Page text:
The editorial categories are research topics that have guided researchers during the recovery phase and continue to be the impetus behind the Documents Project’s digital archive and the Critical Documents book series. Developed by the project’s Editorial Board, each of the teams analyzed this framework and adapted it to their local contexts in developing their research objectives and work plans during the Recovery Phase. Learn more on the Editorial Framework page.
Mexican-American scholar Tomás Ybarra-Frausto defines the Mexican concept of rasquache [crummy] for both Chicano and non-Mexican readers and presents it (with some humor) for the conceptualization of a Chicano artistic sensibility. Defined as the perspective of the “underdog,” an important element of this theory is Ybarra-Frausto’s positioning of rasquachismo as also a form of resistance incorporating strategies of appropriation, reversal, and inversion. For Ybarra-Frausto, rasquachismo codifies all Chicano cultural production, including theatre, literature, and visual art. In addition, Ybarra-Frausto declares that while Mexican vernacular rasquache traditions may inform Chicano art, the rasquachismo that has evolved in the United States is a “bicultural sensibility.” It is a theory that reflects his training as a scholar and Stanford professor of literature, along with his early and longstanding interest in visual arts. Currently, he lives in San Antonio, Texas.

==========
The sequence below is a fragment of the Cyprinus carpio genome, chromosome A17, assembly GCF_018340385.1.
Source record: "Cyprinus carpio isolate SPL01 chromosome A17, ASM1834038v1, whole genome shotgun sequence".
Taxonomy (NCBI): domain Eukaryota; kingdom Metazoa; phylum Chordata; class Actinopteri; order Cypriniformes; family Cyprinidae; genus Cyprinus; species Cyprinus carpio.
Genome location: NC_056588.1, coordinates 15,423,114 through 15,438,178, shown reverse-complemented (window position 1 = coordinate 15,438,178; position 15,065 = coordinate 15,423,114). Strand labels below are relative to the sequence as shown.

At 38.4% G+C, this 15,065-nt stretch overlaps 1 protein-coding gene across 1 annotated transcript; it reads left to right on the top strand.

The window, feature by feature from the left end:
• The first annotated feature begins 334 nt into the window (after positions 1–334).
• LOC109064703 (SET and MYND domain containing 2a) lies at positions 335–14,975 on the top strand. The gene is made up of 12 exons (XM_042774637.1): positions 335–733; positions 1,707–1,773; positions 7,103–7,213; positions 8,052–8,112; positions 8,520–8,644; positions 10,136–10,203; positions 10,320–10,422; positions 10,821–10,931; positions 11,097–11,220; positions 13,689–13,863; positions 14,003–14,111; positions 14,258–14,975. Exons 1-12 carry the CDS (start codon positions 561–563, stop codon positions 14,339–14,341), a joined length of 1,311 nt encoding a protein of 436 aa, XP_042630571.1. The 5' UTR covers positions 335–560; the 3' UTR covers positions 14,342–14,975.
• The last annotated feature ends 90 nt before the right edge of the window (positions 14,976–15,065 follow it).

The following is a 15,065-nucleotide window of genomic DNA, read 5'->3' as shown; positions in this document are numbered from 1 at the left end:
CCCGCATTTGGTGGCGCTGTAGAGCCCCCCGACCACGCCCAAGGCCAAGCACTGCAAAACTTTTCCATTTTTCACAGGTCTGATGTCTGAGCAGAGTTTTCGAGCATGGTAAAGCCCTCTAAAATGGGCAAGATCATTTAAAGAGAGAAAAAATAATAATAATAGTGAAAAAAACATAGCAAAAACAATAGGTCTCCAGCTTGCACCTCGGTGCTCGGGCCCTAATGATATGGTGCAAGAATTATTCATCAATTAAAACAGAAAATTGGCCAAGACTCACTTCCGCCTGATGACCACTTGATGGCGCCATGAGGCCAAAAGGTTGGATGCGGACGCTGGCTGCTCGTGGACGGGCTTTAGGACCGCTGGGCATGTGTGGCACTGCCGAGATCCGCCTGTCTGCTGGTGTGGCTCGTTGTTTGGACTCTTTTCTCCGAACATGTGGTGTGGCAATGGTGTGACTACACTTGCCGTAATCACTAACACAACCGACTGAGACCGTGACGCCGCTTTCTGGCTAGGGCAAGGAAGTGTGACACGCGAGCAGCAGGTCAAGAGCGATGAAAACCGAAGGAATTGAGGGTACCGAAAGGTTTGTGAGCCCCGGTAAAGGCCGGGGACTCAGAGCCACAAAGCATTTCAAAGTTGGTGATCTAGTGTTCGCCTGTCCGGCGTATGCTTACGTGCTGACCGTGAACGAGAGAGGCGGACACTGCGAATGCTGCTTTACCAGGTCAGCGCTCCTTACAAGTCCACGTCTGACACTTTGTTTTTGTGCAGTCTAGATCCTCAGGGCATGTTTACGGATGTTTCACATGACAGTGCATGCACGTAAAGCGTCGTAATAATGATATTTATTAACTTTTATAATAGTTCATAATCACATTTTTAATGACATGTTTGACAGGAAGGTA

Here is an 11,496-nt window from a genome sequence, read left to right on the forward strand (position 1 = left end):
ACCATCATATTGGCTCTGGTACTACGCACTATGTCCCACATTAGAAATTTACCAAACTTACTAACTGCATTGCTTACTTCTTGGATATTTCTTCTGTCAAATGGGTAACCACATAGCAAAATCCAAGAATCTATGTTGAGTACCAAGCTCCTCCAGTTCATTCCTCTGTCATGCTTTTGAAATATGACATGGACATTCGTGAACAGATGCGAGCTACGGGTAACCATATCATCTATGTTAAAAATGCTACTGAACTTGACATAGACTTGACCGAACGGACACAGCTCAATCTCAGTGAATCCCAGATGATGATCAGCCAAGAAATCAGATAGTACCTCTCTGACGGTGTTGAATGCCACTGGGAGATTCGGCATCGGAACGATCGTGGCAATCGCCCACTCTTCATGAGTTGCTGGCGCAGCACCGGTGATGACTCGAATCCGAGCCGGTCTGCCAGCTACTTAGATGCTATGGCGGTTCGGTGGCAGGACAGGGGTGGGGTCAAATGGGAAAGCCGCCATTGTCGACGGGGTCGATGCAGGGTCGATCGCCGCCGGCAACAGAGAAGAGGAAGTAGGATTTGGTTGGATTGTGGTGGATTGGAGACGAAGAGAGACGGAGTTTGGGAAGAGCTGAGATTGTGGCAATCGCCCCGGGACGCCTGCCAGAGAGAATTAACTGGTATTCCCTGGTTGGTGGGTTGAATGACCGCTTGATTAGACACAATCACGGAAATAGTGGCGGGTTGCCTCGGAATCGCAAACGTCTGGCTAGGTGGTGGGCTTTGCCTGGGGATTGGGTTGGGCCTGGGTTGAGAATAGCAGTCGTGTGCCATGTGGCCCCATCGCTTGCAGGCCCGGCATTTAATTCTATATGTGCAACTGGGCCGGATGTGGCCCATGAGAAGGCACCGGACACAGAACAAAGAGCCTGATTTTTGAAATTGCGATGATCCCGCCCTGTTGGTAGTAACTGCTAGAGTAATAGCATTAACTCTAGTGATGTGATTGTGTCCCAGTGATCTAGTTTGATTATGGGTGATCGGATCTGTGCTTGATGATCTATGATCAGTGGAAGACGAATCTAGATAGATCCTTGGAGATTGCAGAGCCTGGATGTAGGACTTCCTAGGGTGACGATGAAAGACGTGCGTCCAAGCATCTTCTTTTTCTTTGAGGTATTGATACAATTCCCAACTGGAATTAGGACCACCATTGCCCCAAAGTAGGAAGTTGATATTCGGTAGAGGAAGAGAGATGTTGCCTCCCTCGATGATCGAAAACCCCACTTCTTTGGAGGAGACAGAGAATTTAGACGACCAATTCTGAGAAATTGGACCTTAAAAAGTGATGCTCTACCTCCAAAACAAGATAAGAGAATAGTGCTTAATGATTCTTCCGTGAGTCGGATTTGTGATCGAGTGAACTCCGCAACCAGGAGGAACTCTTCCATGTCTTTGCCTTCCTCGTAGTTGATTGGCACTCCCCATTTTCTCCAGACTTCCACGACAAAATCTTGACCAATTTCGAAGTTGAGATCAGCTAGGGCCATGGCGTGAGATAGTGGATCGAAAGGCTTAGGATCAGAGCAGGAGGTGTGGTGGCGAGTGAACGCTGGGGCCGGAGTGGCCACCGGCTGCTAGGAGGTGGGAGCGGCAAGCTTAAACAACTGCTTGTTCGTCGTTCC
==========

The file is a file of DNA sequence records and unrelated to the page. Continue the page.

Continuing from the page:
Tomás Ybarra-Frausto is an academic who has provided leadership in the area of Chicano art since the 1970s and who has influenced subsequent generations of scholars. Though developed by Ybarra-Frausto in the mid-1980s, this is the first published version of this seminal essay. Rasquachismo was later reprinted in the 1991 exhibition catalogue, Chicano Art: Resistance and Affirmation (CARA) and retitled, Rasquachismo: A Chicano Sensibility. In his incorporation of popular cultural expressions, Ybarra-Frausto set the stage for other scholars to expand upon this pivotal essay and investigate the inherent tension between the public and private sphere within Chicano (and later, Chicana) art. It is also one of the first essays to articulate the hybrid nature of Chicano art. Other Chicano scholars have revisited the concept more recently, including Ramón Garcia in Against Rasquache: Chicano Identity and the Politics of Popular Culture in Los Angeles, 1998, and Amalia Mesa-Bains in Domesticana: The Sensibility of Chicana Resquache, 1999.